Kindness is magic

I’m not a very good depressed person in a sense that I don’t enjoy inspiring quotes. When I was in hospital, the walls were full of them. ‘Happiness is not a destination, it’s a journey’ and the like. If someone likes them, fair play. I do agree with this sentiment though, that kindness is magic.

I try to commit one act of kindness a day. It can be anything from spending some time at a depression forum offering people support or advice, picking up litter or donating some food for the local food bank while doing a big shop.

I spent three months at a mental health ward. That’s quite a long time. I was in a really bad way then, so I can’t remember a lot of it. Still, when I think back to those months the first things that come to my mind are not the frustrations of institution life, like when the nurse on night shift would forget to turn off the light in my room and I’d have to get up and ask them to turn it off again.

What I do remember is one lovely young nurse, who hugged me as I cried hysterically because I was so tired. Another nurse, who took me to the canteen for a coffee so that I could spend some time out of the ward. The heartfelt and genuine sympathy I got from them when my dog died unexpectedly while I was there.

I remember my friend Alex, who would tell me endless hilarious anecdotes about his complicated love life and for a while transport me away from a hospital bed with a plastic sheet. My friend Lily, who came all the way from Manchester just to see me for a few hours. My friends who would light a candle for my dog’s memory because I asked them, and send me a picture of it.

Moments of genuine human kindness.

I believe in balance, that you get what you give. What I want to do now is to give back at least some of the kindness which I received, when I was poorly.

Like that lovely pharmacist, who would order my prescriptions for me when I still wasn’t allowed monthly prescriptions. She would order my meds for me every week. She didn’t have to do that. Once I had convinced the professionals that I wasn’t going to top myself with them, I went back to the pharmacist to thank her for being so kind to me.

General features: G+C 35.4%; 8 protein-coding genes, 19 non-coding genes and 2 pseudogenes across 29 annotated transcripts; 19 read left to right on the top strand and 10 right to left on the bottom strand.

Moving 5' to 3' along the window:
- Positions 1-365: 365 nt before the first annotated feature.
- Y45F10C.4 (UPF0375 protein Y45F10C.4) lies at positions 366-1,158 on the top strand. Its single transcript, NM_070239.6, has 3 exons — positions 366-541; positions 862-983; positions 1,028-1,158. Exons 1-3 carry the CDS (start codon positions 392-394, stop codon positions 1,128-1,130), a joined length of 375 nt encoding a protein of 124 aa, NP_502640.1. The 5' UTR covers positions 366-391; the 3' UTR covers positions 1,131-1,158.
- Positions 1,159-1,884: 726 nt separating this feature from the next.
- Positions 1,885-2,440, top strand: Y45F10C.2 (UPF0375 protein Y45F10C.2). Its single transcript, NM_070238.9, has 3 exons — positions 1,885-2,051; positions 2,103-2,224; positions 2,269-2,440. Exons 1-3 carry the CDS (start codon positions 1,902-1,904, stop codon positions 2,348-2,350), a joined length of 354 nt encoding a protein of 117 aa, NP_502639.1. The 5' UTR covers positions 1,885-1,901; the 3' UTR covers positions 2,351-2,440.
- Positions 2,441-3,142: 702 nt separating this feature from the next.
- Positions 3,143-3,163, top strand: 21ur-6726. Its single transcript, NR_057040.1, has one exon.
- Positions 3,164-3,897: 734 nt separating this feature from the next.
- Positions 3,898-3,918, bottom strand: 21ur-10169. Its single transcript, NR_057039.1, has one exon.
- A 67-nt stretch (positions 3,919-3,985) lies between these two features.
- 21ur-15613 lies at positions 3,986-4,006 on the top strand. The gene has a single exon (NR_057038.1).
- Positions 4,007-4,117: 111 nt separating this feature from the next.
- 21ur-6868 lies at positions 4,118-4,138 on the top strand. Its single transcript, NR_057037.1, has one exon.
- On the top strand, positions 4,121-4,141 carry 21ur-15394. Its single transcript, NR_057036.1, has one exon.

She clearly wasn’t used to be thanked. I still remember her smile. I had only recently got out of hospital and was still on meds that didn’t work, so I was much worse than I am now. Even still, her smile made me feel all warm inside. By doing something so little I had made her happy, and that made me happy as far as my fucked up brain chemistry would allow it. I wanted to keep making that happen.

Now I’m hooked. Usually I’m shit at following regimes of any kind. I can’t even keep a cactus alive. But I love thinking about what my kind act of the day is going to be. Helping someone to carry their groceries to their car? Sending a funny text to my friend at work? Buying a drink or something to eat to a homeless person? Spending time at the depression forum? Donating things to charity?

I don’t do any of this to highlight what an amazingly caring person I am. The people who take selfies with the homeless people they’ve bought a coffee to deserve a special place in Hell, if it exists.

I do my ‘nice thing a day’ because I could’ve died, so I want to make a positive impact since I can. This blog is also a part of that. When I was really poorly, I would’ve given anything to hear from someone who has been through the same as me that it can get better.

If me pouring my heart and soul out online with my own name and face is going to make a positive impact on one person, it’ll be totally worth it.

I urge you to try this. It’s really addictive. You get hooked on the reactions you get and knowing that you’ve made someone’s day a little bit better. And the best thing about it is that it keeps on giving. In the best case scenario I make someone so happy that it inspires them to do something nice to someone. And so it continues.

To me it’s gold dust sprinkled over my depressing life.

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